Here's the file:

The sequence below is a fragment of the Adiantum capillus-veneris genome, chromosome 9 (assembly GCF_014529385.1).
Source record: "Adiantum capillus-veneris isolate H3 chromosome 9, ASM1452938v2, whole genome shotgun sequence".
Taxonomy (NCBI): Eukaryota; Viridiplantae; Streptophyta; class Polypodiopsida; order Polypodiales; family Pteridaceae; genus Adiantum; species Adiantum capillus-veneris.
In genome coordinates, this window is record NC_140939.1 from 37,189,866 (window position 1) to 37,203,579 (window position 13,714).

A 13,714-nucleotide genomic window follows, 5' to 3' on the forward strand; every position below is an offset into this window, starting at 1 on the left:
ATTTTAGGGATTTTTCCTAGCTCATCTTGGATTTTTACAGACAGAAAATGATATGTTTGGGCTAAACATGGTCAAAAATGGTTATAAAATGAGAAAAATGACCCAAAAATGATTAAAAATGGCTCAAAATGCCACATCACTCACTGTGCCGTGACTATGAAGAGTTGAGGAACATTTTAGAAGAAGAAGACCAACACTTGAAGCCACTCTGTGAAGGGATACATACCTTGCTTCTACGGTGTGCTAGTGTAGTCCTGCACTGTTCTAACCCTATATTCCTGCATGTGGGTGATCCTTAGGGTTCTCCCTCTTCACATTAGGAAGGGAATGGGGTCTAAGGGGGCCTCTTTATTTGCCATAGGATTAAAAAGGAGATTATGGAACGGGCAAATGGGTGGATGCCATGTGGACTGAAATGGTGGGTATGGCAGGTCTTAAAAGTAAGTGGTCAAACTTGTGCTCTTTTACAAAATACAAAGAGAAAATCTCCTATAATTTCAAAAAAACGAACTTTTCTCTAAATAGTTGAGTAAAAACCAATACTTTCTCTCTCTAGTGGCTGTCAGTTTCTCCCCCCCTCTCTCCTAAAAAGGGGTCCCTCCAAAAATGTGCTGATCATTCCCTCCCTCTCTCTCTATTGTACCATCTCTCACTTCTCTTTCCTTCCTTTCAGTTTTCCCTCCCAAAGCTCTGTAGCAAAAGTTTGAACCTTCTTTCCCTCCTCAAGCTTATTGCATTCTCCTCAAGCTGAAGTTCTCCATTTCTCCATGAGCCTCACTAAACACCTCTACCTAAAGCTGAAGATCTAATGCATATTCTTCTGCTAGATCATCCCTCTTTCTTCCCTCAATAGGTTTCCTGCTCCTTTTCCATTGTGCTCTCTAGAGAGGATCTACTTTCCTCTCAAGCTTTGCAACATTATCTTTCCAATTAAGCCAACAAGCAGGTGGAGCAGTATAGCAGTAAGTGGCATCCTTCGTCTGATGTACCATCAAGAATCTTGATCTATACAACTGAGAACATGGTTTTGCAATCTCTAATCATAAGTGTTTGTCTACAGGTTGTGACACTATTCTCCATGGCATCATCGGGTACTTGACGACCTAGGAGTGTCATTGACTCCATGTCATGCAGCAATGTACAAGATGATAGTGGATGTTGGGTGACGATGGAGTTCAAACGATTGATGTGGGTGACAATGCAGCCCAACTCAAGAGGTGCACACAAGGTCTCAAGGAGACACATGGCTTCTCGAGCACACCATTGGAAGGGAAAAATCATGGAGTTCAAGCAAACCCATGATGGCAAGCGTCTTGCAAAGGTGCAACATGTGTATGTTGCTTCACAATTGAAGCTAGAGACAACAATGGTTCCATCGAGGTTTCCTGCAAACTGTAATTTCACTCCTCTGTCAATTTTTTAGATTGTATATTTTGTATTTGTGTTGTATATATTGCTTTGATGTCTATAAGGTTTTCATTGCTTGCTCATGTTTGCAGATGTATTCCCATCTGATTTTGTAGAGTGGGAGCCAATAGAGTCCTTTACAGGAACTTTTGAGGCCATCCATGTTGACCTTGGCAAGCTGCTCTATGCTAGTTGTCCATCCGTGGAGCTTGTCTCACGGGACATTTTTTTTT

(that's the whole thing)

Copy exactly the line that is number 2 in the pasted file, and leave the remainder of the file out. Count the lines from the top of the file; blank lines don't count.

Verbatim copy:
Source record: "Adiantum capillus-veneris isolate H3 chromosome 9, ASM1452938v2, whole genome shotgun sequence".